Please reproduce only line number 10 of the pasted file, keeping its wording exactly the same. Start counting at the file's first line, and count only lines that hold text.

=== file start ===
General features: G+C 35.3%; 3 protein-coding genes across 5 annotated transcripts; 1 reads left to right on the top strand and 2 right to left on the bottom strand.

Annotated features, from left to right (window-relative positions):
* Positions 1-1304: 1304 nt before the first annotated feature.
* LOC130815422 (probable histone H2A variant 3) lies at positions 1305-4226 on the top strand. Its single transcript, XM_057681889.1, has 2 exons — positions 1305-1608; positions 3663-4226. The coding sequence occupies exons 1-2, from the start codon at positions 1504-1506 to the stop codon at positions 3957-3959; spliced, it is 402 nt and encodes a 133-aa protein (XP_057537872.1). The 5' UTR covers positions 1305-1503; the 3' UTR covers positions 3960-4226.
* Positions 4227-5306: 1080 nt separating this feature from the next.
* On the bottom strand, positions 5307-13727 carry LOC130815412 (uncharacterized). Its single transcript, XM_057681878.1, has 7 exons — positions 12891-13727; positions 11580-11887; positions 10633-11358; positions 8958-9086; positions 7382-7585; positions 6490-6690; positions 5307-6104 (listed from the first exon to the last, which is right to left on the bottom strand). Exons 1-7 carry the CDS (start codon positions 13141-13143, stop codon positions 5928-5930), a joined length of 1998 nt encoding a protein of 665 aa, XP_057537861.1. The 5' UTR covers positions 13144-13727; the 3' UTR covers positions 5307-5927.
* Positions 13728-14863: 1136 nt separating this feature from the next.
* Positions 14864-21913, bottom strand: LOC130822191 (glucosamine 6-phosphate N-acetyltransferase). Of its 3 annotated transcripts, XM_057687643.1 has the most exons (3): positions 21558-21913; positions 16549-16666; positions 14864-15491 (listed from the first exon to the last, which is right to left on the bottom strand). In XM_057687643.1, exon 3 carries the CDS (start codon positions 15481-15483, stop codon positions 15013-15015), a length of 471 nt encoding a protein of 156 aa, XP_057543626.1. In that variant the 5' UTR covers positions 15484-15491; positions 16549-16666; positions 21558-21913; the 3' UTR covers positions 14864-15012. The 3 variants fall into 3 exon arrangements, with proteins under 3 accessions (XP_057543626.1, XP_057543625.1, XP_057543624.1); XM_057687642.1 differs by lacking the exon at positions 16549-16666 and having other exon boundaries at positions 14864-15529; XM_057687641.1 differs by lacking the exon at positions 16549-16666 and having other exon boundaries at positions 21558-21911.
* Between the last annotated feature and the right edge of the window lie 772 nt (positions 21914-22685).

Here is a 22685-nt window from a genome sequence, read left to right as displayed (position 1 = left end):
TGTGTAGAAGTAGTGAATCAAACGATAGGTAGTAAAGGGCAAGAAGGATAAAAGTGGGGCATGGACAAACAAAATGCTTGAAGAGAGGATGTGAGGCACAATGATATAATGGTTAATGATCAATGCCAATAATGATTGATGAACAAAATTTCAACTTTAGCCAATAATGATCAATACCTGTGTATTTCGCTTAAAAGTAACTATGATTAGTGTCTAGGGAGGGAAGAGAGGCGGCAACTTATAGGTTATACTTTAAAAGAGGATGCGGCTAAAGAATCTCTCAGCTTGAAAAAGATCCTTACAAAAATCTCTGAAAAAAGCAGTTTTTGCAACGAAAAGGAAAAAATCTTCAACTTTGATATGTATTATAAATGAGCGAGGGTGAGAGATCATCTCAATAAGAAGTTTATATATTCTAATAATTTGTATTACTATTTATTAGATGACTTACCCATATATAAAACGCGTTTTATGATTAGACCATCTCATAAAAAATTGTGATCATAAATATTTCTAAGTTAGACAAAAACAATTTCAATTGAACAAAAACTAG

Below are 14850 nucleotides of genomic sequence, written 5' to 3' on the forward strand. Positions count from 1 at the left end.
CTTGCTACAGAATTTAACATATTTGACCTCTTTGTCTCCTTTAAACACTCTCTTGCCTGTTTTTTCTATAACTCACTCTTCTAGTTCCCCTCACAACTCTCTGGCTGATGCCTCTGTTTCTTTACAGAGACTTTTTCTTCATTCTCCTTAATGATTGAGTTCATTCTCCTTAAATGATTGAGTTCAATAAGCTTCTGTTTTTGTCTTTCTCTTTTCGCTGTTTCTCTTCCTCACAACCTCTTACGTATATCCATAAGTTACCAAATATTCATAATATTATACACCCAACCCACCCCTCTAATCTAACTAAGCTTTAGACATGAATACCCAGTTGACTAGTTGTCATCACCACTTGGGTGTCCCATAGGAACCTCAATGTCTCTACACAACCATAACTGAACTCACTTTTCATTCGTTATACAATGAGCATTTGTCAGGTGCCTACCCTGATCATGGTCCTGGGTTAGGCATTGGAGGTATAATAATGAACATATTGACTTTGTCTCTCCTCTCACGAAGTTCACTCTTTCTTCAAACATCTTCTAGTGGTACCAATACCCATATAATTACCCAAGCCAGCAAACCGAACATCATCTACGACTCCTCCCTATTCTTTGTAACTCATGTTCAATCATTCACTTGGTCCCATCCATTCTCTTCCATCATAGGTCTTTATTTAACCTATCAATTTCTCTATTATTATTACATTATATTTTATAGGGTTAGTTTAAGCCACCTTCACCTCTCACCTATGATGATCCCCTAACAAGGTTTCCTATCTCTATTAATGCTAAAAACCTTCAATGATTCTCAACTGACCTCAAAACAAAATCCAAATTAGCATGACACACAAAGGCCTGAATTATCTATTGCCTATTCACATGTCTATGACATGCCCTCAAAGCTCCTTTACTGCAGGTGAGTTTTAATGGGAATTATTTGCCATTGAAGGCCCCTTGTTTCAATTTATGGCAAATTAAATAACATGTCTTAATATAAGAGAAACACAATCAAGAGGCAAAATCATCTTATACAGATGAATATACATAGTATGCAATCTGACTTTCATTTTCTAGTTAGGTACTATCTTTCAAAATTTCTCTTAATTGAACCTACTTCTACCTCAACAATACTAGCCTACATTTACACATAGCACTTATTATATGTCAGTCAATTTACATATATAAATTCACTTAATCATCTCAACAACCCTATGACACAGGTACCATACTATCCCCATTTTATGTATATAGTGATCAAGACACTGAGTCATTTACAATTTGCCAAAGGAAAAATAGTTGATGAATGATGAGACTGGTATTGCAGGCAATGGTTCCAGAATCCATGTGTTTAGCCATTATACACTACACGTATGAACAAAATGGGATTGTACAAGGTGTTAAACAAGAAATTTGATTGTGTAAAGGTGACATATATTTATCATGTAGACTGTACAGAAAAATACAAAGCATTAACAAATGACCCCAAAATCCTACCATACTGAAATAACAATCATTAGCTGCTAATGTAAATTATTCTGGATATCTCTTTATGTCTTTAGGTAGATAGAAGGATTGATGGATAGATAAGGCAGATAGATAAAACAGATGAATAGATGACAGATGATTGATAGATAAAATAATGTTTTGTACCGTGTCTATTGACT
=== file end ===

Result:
Here is a 22685-nt window from a genome sequence, read left to right as displayed (position 1 = left end):